Employer held liable for Employee’s deliberate data breach

Summary

In a momentous decision, the UK’s first data leak group action, the Court of Appeal has upheld a High Court ruling that supermarket chain WM Morrison Supermarkets PLC [‘’Morrisons’’] is liable for the actions of their former Employee with the Employee deliberately leaking data of past and present employees of Morrisons. Various Claimants v Wm Morrisons Supermarket PLC [2018] EWHC 1123 (QB)

Facts

The Employee concerned was a Senior IT Auditor with the Employer Morrisons. The Employee received a verbal warning in 2013 for a matter not related to the present case. The Employee did not agree with the level of sanction he had received and intended to take revenge on the Employer. An audit was carried out at the end of 2013 of the Employer’s payroll data. The Employee concerned did not normally have access to payroll data but in order to facilitate the audit work, the IT internal audit team was tasked with responsibility for collating all the data requested, which was assigned to the Employee. The Employee extracted the payroll data and transferred the data to his laptop. The Employee provided the payroll data requested whilst keeping his own copy.

In Early 2014, a file containing personal details of nearly 100,000 Morrison employees was posted on a file sharing website by the Employee concerned. Shortly afterwards, links to the website were placed elsewhere on the web. The data consisted of personal data (e.g. names, addresses, dates of birth, salaries, bank details etc.). In March 2014, a CD containing a copy of the data was received by various newspapers in the UK. The newspapers did not publish the data and the Employer was informed of the data breach. Within a few hours The Employer had taken steps to ensure the website had been taken down. The Employer also alerted the police.

In March 2014, The Employee responsible for the data breach was arrested and later sentenced to 8 years in prison for fraud, gaining unauthorised access to computer material and disclosing personal data. At The Employee’s criminal trial, there was no doubt that it was the previous verbal warning that caused the Employee to deliberately leak data of past and present employees.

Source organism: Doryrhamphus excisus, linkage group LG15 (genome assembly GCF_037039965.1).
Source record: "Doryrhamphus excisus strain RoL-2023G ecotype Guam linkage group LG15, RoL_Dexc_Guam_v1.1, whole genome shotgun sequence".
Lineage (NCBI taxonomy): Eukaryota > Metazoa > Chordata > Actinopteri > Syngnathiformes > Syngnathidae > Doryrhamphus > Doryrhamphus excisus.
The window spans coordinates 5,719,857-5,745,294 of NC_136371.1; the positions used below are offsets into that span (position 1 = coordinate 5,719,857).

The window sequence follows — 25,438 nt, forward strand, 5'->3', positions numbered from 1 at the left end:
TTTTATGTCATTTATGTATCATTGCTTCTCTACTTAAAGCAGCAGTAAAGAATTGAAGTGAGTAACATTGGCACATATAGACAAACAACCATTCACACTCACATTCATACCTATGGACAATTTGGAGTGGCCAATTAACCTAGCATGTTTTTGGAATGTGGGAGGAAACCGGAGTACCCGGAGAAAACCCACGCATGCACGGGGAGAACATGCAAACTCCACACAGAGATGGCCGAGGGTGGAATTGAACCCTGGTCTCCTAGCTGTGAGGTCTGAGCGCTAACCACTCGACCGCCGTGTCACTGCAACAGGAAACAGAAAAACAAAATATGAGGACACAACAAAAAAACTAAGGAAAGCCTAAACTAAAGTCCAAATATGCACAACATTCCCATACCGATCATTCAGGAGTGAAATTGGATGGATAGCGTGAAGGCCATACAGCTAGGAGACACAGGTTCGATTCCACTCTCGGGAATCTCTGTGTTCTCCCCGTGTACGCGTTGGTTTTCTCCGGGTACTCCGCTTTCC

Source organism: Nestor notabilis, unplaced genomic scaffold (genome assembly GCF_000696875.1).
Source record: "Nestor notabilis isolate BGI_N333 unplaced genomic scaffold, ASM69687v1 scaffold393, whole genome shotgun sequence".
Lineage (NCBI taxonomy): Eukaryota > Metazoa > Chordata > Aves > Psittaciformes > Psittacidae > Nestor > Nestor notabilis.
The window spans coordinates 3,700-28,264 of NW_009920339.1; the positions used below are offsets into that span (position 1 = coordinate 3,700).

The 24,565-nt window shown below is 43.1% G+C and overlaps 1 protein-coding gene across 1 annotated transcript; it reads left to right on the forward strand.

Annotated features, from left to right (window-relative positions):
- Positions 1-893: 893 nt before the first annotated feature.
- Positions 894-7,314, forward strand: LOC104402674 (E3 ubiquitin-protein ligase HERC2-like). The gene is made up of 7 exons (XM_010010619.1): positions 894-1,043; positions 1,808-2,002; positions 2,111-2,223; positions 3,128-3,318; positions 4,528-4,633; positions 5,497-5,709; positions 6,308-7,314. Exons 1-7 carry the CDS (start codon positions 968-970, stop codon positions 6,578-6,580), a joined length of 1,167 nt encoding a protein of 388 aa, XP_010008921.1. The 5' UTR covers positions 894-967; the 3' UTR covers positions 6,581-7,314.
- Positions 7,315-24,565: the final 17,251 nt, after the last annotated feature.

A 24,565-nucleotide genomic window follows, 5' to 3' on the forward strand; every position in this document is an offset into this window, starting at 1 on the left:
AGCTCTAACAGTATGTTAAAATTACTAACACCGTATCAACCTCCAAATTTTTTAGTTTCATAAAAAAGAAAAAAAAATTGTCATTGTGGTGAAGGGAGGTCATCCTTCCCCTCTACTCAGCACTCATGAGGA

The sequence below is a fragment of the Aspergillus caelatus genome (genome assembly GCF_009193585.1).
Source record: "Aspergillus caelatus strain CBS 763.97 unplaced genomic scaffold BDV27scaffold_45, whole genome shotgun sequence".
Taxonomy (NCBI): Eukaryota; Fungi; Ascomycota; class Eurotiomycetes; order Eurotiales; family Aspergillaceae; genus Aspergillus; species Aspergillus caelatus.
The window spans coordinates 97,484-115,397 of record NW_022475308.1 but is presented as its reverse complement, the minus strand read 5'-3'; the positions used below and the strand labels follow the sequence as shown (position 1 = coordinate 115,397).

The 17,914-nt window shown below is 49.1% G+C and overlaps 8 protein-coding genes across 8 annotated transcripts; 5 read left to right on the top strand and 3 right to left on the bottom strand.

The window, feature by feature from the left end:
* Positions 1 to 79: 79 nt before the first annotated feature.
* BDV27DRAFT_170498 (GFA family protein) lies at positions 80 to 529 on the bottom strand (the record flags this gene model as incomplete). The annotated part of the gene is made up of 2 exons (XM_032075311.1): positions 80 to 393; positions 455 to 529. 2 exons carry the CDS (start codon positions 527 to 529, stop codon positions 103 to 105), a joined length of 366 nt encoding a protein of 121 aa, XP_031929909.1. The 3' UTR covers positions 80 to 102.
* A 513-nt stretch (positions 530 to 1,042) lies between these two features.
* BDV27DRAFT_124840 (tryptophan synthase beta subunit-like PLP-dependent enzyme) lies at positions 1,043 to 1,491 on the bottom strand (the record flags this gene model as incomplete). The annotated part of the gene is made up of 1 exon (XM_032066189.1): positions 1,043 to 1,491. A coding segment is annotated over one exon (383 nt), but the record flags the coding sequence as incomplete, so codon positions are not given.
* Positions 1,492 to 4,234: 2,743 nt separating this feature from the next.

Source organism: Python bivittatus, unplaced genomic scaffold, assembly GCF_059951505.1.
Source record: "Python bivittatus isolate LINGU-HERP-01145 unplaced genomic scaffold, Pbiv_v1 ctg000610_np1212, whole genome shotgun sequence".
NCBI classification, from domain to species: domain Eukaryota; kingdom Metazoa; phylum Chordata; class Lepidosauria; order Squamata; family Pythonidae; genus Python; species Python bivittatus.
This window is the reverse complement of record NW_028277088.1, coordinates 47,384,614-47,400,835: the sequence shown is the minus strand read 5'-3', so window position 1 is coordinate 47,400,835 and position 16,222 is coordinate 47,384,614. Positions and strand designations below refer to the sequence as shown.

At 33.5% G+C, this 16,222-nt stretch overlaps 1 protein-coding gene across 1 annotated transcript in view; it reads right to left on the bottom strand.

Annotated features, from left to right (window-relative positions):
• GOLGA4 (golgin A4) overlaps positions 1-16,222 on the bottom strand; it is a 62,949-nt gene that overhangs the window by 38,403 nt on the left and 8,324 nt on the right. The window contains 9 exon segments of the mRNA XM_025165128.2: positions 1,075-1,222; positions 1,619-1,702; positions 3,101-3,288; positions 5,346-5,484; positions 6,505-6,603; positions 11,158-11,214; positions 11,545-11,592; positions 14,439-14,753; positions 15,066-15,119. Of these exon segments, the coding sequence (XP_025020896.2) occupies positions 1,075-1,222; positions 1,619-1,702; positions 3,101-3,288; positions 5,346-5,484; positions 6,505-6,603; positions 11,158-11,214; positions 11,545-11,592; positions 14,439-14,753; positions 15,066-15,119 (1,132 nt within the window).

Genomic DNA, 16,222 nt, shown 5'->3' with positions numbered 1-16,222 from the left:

As a result of the Employee’s deliberate leaking of employee data, 5,518 Morrison employees’, whose data was leaked , brought claims in the High Court for compensation under the DPA [The 1998 DPA Act, which was in force at the time] , under common law for the misuse of private information and in equity for breach of confidence. The employees’ brought the claims on the basis that the Employer had primary liability for its own acts and omissions, and vicarious liability for the actions of the Employee who harmed his fellow workers.

Outcome

The High Court upheld the Employees’ claims against the Employer and ordered that the Employer was vicariously liable in damages to the 5,518 Employees/ former Employees of the Employer for the disclosure of their personal information by the former Employee. The Employer appealed the High Court decision as to whether the Judge was correct to hold the Employer vicariously liable to the Claimant Employees for the actions of their former Employee. The Court of Appeal heard the Employer’s appeal against the High Court decision and rejected the Employer’s appeal, holding that the Employer was vicariously liable for the Employee’s deliberate data breach on the basis that the Employee was at the time acting in the course of his employment and the fact the Employee’s actions were malicious did not matter. The Employer has indicated intending to appeal to the Supreme Court as they stated they were not aware any of the Claimant Employees’ suffered financial loss as a result of the data breach.

Implications for Employers

This case highlights how important it is for Employers to ensure they have robust data protection measures in place to prevent this kind of incident taking place. As mentioned, this case related to a breach under the old data protection rules, where compensation was much more limited. With the new increased levels of compensation imposed since May 2018 under the new Data Protection Regulations [GDPR], this could create a very substantial liability for Employers but Employers can try to reduce exposure and shift the risk to third-party insurers, ensuring such events are covered under the insurance and by monitoring staff handling of personal data.

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